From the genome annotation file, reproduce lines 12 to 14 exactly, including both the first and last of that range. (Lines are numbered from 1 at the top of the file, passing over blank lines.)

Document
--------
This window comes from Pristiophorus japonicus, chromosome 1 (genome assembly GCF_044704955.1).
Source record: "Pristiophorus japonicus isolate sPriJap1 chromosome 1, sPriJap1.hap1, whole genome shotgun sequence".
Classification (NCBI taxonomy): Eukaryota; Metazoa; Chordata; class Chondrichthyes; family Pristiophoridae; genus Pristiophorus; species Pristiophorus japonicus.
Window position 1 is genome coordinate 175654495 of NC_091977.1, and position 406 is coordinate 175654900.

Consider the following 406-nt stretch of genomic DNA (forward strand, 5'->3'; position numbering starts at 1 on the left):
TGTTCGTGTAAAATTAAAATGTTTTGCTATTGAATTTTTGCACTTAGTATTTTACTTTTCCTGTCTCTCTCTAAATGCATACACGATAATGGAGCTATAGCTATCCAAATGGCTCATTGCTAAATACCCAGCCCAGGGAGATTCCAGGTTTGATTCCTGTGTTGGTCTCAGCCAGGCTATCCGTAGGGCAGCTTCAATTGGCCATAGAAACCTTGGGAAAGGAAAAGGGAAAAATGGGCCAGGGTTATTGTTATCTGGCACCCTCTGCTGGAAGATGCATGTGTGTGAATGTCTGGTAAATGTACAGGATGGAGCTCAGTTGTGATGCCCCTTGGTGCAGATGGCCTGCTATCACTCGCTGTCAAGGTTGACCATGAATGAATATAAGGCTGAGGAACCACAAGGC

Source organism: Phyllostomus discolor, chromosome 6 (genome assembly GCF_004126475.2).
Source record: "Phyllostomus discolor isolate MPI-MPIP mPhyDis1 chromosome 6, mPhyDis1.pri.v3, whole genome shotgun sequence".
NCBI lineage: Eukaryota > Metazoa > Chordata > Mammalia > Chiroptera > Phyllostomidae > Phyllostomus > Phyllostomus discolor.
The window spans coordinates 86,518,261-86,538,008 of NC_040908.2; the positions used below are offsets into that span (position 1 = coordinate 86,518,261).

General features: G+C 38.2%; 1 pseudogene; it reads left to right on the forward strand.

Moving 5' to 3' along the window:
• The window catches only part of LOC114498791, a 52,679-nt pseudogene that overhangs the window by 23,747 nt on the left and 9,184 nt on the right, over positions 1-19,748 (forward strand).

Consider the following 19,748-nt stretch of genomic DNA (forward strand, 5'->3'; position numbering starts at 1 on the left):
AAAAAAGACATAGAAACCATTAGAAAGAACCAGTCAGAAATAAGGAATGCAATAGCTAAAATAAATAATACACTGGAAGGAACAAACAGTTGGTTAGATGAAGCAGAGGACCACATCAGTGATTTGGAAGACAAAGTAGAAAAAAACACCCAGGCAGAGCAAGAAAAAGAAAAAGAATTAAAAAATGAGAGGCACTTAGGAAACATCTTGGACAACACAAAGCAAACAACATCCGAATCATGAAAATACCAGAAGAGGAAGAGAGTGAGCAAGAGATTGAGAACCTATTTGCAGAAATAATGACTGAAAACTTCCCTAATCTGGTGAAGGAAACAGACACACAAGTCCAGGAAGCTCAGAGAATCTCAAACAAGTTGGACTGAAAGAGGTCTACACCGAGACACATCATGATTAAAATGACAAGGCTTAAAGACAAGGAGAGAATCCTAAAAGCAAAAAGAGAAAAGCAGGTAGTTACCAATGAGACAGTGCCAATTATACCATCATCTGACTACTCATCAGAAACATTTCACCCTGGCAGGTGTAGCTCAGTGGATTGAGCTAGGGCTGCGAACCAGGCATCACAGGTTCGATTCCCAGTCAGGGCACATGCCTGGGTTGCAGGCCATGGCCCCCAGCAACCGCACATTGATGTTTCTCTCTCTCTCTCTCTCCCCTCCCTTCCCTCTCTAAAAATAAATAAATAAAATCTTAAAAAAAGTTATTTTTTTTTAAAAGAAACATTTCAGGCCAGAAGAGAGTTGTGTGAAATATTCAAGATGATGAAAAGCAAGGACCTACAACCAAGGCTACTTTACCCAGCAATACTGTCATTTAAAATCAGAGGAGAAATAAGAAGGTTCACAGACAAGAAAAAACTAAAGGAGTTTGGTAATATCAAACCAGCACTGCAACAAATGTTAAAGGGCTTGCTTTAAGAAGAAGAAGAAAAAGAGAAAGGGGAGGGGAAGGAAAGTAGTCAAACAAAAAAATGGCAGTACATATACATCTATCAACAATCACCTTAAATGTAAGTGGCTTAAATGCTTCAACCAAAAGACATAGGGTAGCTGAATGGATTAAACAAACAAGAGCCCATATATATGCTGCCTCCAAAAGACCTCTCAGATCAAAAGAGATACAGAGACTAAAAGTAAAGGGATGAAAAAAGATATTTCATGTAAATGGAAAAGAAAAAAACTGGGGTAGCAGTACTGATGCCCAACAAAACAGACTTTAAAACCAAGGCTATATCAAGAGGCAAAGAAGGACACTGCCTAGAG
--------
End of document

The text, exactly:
Moving 5' to 3' along the window:
• The window catches only part of LOC114498791, a 52,679-nt pseudogene that overhangs the window by 23,747 nt on the left and 9,184 nt on the right, over positions 1-19,748 (forward strand).

Consider the following 19,748-nt stretch of genomic DNA (forward strand, 5'->3'; position numbering starts at 1 on the left):